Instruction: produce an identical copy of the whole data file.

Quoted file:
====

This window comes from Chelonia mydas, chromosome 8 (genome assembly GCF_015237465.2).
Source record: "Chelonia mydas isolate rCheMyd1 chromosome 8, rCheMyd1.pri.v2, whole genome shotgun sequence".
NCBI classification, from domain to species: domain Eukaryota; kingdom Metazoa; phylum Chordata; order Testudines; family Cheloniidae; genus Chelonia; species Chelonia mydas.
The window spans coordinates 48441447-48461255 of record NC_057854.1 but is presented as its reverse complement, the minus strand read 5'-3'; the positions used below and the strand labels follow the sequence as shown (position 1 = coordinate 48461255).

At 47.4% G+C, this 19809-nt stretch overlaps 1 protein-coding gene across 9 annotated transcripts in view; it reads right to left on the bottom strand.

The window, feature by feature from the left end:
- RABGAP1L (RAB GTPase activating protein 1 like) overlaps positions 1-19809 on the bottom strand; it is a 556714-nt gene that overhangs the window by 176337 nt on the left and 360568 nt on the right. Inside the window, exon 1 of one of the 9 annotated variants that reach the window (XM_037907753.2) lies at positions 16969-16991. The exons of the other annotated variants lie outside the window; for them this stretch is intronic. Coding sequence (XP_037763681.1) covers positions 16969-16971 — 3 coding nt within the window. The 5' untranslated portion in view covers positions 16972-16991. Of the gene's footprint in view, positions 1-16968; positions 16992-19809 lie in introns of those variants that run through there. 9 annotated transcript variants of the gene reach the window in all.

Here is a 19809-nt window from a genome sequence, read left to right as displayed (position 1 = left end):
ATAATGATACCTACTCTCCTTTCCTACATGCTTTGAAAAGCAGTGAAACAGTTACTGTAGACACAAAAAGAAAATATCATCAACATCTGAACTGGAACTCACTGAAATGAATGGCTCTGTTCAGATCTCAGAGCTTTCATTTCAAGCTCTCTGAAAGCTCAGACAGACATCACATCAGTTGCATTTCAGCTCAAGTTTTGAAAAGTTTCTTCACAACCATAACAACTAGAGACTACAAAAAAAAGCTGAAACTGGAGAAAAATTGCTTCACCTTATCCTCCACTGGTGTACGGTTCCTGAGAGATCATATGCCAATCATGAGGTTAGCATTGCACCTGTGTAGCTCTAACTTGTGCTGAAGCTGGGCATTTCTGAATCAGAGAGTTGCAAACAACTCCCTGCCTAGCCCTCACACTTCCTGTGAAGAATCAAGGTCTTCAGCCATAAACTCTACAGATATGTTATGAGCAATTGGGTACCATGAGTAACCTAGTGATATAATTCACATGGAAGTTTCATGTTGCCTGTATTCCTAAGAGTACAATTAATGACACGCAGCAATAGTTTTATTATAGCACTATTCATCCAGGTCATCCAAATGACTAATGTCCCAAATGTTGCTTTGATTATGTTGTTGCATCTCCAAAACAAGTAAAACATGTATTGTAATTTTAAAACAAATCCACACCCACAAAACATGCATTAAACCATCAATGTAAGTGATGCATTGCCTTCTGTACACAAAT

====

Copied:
This window comes from Chelonia mydas, chromosome 8 (genome assembly GCF_015237465.2).
Source record: "Chelonia mydas isolate rCheMyd1 chromosome 8, rCheMyd1.pri.v2, whole genome shotgun sequence".
NCBI classification, from domain to species: domain Eukaryota; kingdom Metazoa; phylum Chordata; order Testudines; family Cheloniidae; genus Chelonia; species Chelonia mydas.
The window spans coordinates 48441447-48461255 of record NC_057854.1 but is presented as its reverse complement, the minus strand read 5'-3'; the positions used below and the strand labels follow the sequence as shown (position 1 = coordinate 48461255).

At 47.4% G+C, this 19809-nt stretch overlaps 1 protein-coding gene across 9 annotated transcripts in view; it reads right to left on the bottom strand.

The window, feature by feature from the left end:
- RABGAP1L (RAB GTPase activating protein 1 like) overlaps positions 1-19809 on the bottom strand; it is a 556714-nt gene that overhangs the window by 176337 nt on the left and 360568 nt on the right. Inside the window, exon 1 of one of the 9 annotated variants that reach the window (XM_037907753.2) lies at positions 16969-16991. The exons of the other annotated variants lie outside the window; for them this stretch is intronic. Coding sequence (XP_037763681.1) covers positions 16969-16971 — 3 coding nt within the window. The 5' untranslated portion in view covers positions 16972-16991. Of the gene's footprint in view, positions 1-16968; positions 16992-19809 lie in introns of those variants that run through there. 9 annotated transcript variants of the gene reach the window in all.

Here is a 19809-nt window from a genome sequence, read left to right as displayed (position 1 = left end):
ATAATGATACCTACTCTCCTTTCCTACATGCTTTGAAAAGCAGTGAAACAGTTACTGTAGACACAAAAAGAAAATATCATCAACATCTGAACTGGAACTCACTGAAATGAATGGCTCTGTTCAGATCTCAGAGCTTTCATTTCAAGCTCTCTGAAAGCTCAGACAGACATCACATCAGTTGCATTTCAGCTCAAGTTTTGAAAAGTTTCTTCACAACCATAACAACTAGAGACTACAAAAAAAAGCTGAAACTGGAGAAAAATTGCTTCACCTTATCCTCCACTGGTGTACGGTTCCTGAGAGATCATATGCCAATCATGAGGTTAGCATTGCACCTGTGTAGCTCTAACTTGTGCTGAAGCTGGGCATTTCTGAATCAGAGAGTTGCAAACAACTCCCTGCCTAGCCCTCACACTTCCTGTGAAGAATCAAGGTCTTCAGCCATAAACTCTACAGATATGTTATGAGCAATTGGGTACCATGAGTAACCTAGTGATATAATTCACATGGAAGTTTCATGTTGCCTGTATTCCTAAGAGTACAATTAATGACACGCAGCAATAGTTTTATTATAGCACTATTCATCCAGGTCATCCAAATGACTAATGTCCCAAATGTTGCTTTGATTATGTTGTTGCATCTCCAAAACAAGTAAAACATGTATTGTAATTTTAAAACAAATCCACACCCACAAAACATGCATTAAACCATCAATGTAAGTGATGCATTGCCTTCTGTACACAAAT